Answer to Question #11477 Submitted to "Ask the Experts"

Category: Medical and Dental Equipment/Shielding — Equipment

The following question was answered by an expert in the appropriate field:


Is it possible that the electromagnetic pulses from a row of utility smart meters facing and just meters from an x-ray machine could interact with the radioactive ions from the x-ray machine, somehow interfering with or amplifying the radioactivity?


Electromagnetic compatibility is something that always concerns us when we consider equipment interference and safety. Fortunately, even with the proliferation of Wi-Fi, Bluetooth, cell phones, remote controls, and so on, we rarely see interference of one with another.

Utility smart meters and x-ray machines are electronic equipment that could generate electromagnetic waves and send the waves by air and through the wiring in the building. However, the International Electrotechnical Commission (IEC), the National Electrical Manufacturers Association (NEMA), and other commissions regulate the amount of "noise" that a piece of equipment can generate or receive. Likely, your x-ray unit and the utility smart meters fall under these regulations and therefore are compatible and safe.

In an x-ray machine, the emission process occurs inside the x-ray tube, an evacuated space, where electrons hit a metal plate. When the electrons interact with atoms of this plate, x rays (photons) are generated. In the unlikely event that electronic equipment interfered with the x-ray emission process, that interference could only change the electron voltage minimally—something on the order of volts in a range of kilovolts. This change in the electron voltage would be insignificant, and it would not alter the x-ray beam quality or quantity.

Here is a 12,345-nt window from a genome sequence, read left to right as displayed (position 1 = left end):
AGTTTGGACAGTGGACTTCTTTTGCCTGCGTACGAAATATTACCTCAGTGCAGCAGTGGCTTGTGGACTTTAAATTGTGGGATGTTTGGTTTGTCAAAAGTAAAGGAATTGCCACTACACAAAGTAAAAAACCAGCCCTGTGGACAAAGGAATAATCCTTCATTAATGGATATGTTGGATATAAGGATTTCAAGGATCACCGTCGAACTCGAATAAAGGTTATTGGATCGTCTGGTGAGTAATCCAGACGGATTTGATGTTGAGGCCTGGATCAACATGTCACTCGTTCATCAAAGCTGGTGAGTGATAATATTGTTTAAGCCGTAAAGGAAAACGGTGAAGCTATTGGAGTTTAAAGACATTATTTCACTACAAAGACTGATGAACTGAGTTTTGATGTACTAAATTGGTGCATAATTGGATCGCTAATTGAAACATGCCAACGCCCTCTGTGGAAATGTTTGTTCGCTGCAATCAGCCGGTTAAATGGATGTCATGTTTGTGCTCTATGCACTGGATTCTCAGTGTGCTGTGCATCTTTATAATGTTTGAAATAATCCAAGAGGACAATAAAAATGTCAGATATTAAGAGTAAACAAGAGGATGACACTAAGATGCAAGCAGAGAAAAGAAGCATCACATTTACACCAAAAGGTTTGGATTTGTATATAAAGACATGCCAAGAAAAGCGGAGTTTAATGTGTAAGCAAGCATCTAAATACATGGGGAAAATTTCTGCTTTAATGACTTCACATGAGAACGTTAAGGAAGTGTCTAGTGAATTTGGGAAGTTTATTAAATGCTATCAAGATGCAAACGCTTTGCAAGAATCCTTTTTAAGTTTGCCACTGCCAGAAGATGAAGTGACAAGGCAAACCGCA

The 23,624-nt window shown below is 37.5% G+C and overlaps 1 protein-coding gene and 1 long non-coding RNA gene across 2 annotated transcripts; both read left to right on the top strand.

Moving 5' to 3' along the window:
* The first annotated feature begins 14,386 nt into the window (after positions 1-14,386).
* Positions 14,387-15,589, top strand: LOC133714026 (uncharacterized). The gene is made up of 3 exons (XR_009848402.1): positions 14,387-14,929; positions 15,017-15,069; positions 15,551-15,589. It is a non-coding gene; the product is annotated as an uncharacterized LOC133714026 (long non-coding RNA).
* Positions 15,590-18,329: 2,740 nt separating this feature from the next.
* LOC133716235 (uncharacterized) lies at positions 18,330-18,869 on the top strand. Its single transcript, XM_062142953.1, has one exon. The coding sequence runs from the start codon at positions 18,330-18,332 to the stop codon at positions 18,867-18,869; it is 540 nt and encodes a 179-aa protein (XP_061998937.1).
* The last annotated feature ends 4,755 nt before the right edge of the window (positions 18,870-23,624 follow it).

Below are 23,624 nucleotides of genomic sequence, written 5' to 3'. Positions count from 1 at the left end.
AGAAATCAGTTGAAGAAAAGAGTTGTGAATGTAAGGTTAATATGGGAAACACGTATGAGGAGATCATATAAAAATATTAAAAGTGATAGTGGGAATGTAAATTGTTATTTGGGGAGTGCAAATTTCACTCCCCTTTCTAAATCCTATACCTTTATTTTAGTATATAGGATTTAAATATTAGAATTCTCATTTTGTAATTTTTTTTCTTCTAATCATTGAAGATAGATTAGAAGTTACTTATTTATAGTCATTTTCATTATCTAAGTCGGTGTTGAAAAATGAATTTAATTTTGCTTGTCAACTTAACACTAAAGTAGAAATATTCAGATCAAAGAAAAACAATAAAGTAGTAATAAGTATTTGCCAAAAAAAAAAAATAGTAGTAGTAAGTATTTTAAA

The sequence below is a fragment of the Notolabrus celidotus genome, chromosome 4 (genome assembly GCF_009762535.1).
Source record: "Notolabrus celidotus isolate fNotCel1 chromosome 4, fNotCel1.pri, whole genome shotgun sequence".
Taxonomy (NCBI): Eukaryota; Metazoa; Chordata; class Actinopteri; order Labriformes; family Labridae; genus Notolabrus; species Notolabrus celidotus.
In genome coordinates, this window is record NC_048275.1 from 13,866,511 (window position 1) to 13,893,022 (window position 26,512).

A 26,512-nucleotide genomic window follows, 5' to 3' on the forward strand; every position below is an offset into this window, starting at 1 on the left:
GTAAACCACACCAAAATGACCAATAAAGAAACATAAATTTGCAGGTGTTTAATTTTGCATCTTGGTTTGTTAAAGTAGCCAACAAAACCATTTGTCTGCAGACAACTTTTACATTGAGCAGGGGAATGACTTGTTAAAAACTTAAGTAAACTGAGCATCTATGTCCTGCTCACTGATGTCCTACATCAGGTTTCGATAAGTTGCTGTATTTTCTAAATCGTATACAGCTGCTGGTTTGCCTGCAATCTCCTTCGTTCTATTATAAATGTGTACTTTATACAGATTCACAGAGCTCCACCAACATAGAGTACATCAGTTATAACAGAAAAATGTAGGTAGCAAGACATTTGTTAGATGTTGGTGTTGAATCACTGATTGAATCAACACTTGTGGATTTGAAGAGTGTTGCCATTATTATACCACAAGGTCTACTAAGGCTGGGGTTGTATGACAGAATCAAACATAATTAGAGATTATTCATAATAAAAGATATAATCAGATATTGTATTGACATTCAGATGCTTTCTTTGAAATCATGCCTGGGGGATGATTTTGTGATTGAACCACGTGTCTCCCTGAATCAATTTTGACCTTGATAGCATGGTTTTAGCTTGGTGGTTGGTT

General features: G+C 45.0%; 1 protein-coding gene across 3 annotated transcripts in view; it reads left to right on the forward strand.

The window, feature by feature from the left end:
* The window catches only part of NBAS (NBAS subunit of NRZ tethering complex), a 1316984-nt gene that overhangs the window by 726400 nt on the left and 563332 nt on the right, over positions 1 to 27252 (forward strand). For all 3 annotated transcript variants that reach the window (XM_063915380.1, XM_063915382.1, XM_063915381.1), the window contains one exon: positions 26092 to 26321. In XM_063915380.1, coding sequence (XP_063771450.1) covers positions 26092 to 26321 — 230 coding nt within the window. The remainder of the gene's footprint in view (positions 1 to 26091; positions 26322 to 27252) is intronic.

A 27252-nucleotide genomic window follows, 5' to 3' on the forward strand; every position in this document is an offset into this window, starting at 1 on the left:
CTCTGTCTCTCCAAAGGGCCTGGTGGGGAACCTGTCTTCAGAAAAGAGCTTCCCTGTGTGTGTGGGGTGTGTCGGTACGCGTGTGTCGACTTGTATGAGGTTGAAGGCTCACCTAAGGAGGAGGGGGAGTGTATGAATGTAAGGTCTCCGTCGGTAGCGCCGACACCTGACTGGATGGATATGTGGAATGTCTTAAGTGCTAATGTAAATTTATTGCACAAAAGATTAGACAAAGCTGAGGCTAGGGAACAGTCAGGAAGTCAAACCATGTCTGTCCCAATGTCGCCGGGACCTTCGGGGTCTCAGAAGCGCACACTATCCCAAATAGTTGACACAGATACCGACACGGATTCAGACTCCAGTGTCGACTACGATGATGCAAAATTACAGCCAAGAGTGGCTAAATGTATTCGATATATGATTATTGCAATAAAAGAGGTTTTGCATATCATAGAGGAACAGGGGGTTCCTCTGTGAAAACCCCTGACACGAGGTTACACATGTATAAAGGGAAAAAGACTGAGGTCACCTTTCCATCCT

Flávio Augusto P. Soares, Professor

Answer posted on 1 March 2016. The information posted on this web page is intended as general reference information only. Specific facts and circumstances may affect the applicability of concepts, materials, and information described herein. The information provided is not a substitute for professional advice and should not be relied upon in the absence of such professional advice. To the best of our knowledge, answers are correct at the time they are posted. Be advised that over time, requirements could change, new data could be made available, and Internet links could change, affecting the correctness of the answers. Answers are the professional opinions of the expert responding to each question; they do not necessarily represent the position of the Health Physics Society.